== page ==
"I ordered my regiment to change direction to the left, swing around, and drive the Federals from the ledge of rocks, for the purpose of enfilading their line, . . gain the enemy's rear, and drive him from the hill. My men obeyed and advanced about half way to the enemy's position, but the fire was so destructive that my line wavered like a man trying to walk against a strong wind, and then slowly, doggedly, gave back a little; then with no one upon the left or right of me, my regiment exposed, while the enemy was still under cover, to stand there and die was sheer folly; either to retreat or advance became a necessity. . . . Captain [Henry C.] Brainard, one of the bravest and best officers in the regiment, in leading his company forward, fell, exclaiming, 'O God! that I could see my mother,' and instantly expired. Lieutenant John A. Oates, my dear brother, succeeded to the command of the company, but was pierced through by a number of bullets, and fell mortally wounded. Lieutenant [Barnett H.] Cody fell mortally wounded, Captain [William J.] Bethune and several other officers were seriously wounded, while the carnage in the ranks was appalling. I again ordered the advance, knowing the officers and men of that gallant old regiment, I felt sure that they would follow their commanding officer anywhere in the line of duty. I passed through the line waving my sword, shouting, 'Forward, men, to the ledge!' and promptly followed by the command in splendid style. We drove the Federals from their strong defensive position; five times they rallied and charged us, twice coming so near that some of my men had to use the bayonet, but in vain was their effort. It was our time now to deal death and destruction to a gallant foe, and the account was speedily settled. I led this charge and sprang upon the ledge of rock, using my pistol within musket length, when the rush of my men drove the Maine men from the ledge. . . . About forty steps up the slope there is a large boulder about midway the Spur. The Maine regiment charged my line, coming right up in a hand-to-hand encounter. My regimental colors were just a step or two to the right of that boulder, and I was within ten feet. A Maine man reached to grasp the staff of the colors when Ensign [John G.] Archibald stepped back and Sergeant Pat O'Connor stove his bayonet through the head of the Yankee, who fell dead. . . . There never were harder fighters than the Twentieth Maine men their gallant Colonel. His skill and persistency and the great bravery of his men saved Little Round Top and the Army of the Potomac from defeat."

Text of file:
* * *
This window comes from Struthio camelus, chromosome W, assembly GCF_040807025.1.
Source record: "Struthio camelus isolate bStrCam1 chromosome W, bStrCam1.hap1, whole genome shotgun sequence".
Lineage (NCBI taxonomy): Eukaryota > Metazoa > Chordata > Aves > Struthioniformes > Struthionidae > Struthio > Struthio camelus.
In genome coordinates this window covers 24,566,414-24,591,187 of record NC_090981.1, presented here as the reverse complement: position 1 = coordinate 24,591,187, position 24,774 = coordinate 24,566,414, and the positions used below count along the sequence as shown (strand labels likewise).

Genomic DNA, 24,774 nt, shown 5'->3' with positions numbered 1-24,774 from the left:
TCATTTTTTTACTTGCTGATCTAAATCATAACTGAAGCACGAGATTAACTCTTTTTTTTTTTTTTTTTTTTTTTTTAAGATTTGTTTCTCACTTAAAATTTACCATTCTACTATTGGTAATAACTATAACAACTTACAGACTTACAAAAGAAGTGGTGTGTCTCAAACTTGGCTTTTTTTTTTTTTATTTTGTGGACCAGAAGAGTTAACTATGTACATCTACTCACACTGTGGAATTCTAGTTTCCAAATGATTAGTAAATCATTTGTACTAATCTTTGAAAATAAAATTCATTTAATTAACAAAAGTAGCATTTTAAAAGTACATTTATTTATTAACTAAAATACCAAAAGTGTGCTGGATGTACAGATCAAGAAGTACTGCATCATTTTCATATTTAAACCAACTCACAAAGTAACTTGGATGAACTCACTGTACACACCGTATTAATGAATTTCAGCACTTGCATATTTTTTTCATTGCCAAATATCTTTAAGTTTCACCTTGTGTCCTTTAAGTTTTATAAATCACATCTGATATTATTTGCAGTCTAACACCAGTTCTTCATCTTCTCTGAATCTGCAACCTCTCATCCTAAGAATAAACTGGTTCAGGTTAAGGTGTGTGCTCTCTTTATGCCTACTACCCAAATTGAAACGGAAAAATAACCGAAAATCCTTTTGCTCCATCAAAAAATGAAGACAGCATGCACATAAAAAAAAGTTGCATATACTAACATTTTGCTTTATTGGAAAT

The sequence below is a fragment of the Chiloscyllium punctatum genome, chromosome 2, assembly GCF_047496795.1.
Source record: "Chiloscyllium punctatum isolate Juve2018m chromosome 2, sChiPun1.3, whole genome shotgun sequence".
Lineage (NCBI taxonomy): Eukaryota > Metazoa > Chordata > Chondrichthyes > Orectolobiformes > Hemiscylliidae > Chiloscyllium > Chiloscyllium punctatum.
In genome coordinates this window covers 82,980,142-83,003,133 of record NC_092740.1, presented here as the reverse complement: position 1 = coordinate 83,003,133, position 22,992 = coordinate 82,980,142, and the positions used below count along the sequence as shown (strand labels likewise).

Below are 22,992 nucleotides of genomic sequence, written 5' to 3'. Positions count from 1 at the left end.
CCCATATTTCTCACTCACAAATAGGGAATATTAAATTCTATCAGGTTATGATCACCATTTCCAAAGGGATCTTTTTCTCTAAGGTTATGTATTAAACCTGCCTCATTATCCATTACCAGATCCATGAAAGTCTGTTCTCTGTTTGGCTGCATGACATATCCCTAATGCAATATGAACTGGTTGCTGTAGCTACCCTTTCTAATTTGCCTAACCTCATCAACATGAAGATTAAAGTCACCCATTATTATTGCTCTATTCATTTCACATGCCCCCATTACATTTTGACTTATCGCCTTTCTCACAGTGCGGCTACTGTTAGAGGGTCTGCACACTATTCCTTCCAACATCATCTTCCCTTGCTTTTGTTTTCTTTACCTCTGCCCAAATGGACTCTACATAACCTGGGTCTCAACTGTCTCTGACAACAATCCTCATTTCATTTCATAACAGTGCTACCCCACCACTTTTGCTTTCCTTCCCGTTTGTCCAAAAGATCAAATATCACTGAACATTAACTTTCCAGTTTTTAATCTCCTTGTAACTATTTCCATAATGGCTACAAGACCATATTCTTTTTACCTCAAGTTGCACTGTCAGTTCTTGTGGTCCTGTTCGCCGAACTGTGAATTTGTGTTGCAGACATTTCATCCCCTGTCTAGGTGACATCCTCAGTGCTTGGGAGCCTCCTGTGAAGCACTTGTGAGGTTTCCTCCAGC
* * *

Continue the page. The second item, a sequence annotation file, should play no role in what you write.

Soon Oates realized that he could not hold his forward position, that the regiment's ammunition was running low, and that Union reinforcements might be advancing on his regiment's rear. All around him, he could see that his men had already paid a dear price in the fight for this hill: "My dead and wounded were then nearly as great in number as those still on duty. They literally covered the ground. The blood stood in puddles in some places on the rocks; the ground was soaked with the blood of as brave men as ever fell on the red field of battle."